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Night Around a Blazing Falla

New York
David Geffen Hall, Lincoln Center
03/30/2016 -  & March 31*, April 1, 2, 5, 2016
“Spanish Nights”
Jules Massenet: Ballet Music from Le Cid
Manuel De Falla: Noches en los jardines de Espana – El sombrero de tres picos

Joyce Yang (Pianist), Virginie Verrez (Mezzo-Soprano)
New York Philharmonic Orchestra, Bramwell Tovey (Conductor)

B. Tovey (© Courtesy of the artist

The title “Spanish Nights” doesn’t quite fit the New York Philharmonic concert for four evenings this week (as well as a Friday Massenet performance). The first selection was by a Frenchman, the second was an homage to the great 13th Century Moorish palace/fortress Al Hambra. But the third work, taking up the entire second half of the program, made up for the nominal errors of the first two works.

Conductor Bramwell Tovey, as always delightfully speechifyin’ (except for a meaningless pun about “trumped-up charges” which got the audience rolling in the aisles for reasons beyond my ken) is a dancing master for Spanish music. And his performance of Manuel de Falla’s The Three-Cornered Hat was not only vivaciously done, but showed that the usual suites from the ballet are sadly lacking. There are no sections of “pure balletic fluff” here. Falla never lacked for inspiration.

Actually, he had reversed the usual late 19th Century adoration of Iberian music. Where Debussy, Ravel, Tchaikovsky, Rimsky-Korsakov, Massenet and Bizet wrote perfectly decent music about Spain from their own homelands, De Falla left his backwater birthplace to write about Spain from Paris before spending his last years in Argentina.

(He had wanted to return to Spain, but the Fascist victory of Franco in 1939, and the assassination of many friends, made that impossible.)

And where the composers above used Spanish artifices and dances to great effect, Falla didn’t have to augment his music that way. Like Béla Bartók, his country had its own atmosphere which saturated every bar he wrote.

Yes, The Three-Cornered Hat finished with an Ivesian heterogeneity of Spanish dances, but the entire 40-minute ballet sings with the rhythms, colors, melodies and auras of Andalucia.

Much of the music is so gorgeous–The Neighbor’s Dance, The Miller’s Dance, the aforesaid finale–that it comes as a delightful shock to hear new music here, such as the clash and dissonance of the characters in the middle of Part Two (including a parody of Beethoven’s Fifth).

Mr. Tovey gave the entire ballet a volition and energy. His body movements were reflected in the reactions of the entire Philharmonic. No exaggerated Iberian moments here, for Falla, for all his leaning to the great Impressionists of Paris, was Spanish to the bone.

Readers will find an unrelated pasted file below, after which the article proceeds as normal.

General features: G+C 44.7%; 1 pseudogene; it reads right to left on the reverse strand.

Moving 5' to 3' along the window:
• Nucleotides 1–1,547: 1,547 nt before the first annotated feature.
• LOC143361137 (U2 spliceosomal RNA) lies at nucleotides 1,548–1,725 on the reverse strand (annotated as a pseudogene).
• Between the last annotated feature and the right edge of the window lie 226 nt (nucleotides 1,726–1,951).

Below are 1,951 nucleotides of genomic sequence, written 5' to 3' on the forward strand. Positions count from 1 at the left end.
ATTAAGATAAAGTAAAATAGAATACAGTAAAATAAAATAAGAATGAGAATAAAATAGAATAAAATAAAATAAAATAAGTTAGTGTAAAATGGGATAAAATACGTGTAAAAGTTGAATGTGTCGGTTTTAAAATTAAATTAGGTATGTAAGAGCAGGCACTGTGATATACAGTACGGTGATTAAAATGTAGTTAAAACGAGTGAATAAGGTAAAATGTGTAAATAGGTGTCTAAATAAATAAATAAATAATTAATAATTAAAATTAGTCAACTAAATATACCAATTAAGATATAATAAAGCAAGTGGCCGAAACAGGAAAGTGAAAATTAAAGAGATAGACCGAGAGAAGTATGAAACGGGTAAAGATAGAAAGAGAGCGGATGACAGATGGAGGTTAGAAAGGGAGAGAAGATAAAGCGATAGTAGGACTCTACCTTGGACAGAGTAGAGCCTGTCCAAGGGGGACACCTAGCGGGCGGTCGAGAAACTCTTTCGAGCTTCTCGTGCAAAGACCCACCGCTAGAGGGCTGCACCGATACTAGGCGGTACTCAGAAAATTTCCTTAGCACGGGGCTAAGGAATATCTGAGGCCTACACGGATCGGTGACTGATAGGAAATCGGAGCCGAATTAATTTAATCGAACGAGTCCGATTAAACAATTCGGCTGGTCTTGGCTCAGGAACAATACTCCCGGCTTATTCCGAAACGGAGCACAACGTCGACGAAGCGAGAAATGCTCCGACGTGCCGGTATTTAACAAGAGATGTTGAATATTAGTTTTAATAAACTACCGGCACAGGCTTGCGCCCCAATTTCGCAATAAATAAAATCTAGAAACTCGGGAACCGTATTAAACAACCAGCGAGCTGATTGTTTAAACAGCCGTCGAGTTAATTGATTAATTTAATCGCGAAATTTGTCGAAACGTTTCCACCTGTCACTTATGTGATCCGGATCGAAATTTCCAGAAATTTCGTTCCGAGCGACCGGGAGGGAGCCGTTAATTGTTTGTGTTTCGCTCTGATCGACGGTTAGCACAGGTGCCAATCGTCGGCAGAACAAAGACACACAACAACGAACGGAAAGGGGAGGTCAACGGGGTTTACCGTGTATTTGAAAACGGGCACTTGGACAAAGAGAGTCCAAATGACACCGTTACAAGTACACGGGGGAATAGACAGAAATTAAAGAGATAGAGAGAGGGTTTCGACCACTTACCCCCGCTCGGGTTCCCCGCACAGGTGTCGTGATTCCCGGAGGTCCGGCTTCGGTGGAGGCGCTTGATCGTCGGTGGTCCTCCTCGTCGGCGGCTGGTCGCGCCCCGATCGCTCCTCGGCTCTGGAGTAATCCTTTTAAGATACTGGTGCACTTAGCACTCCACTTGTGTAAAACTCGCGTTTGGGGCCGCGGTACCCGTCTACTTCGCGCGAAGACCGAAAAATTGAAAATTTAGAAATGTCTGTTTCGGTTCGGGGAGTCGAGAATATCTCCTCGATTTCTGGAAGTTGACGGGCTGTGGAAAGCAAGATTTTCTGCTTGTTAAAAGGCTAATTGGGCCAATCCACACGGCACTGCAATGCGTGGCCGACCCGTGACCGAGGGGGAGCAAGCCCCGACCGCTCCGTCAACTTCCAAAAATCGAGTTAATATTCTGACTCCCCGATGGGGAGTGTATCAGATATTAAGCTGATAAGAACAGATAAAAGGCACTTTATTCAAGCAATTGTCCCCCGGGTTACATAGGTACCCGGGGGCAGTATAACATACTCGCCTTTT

He was helped by French Metropolitan Opera mezzo-soprano Virginie Verrez. Nothing sweet here, her voice was hard, tough, dramatic and perfectly appropriate.

One can’t really have too much of Manuel de Falla, and the Phil did a nicely atmospheric rendition of Nights In The Gardens Of Spain. True enough, Falla never actually went to Granada and the great Moorish monument of Alhambra. But in Paris, he picked up a guidebook to the place, which gave him enough inspiration to write about it.

This time, the three movements weren’t a jolly Spanish-Chaucerian ballet like Three-Cornered Hat. The atmosphere was dark, mysterious, for these were gardens at dusk, the turrets of the castle in the moonglow.

J. Yang (© Courtesy of the artist)

Giving scintillating light, though, was pianist Joyce Yang, the piano an unending arc of colors and flashes, giving both radiance and depth to the orchestral pictures.

A shame that the concert had to begin with the last five sections of Massenet’s Cid. Nothing wrong with Massenet, and his tunes are familiar enough. But the Phil could have shown more imagination with, say, the Danzas fantasticas of Joaquín Turina. The composer might have been an ardent Franco-loving Fascist, but his music is still interesting and rarely played.

Back to Massenet. Mr. Tovey had a hard start with a lethargic Aragonaise and not much better Aubade. The last three pieces showed Massenet as a fluid, dextrous reasonably inspired composer.

His music sounds like a deftly manufactured product for the 19th Century Opéra Comique. Manuel de Falla had the inner inspiration that transcends both time and place.

Harry Rolnick



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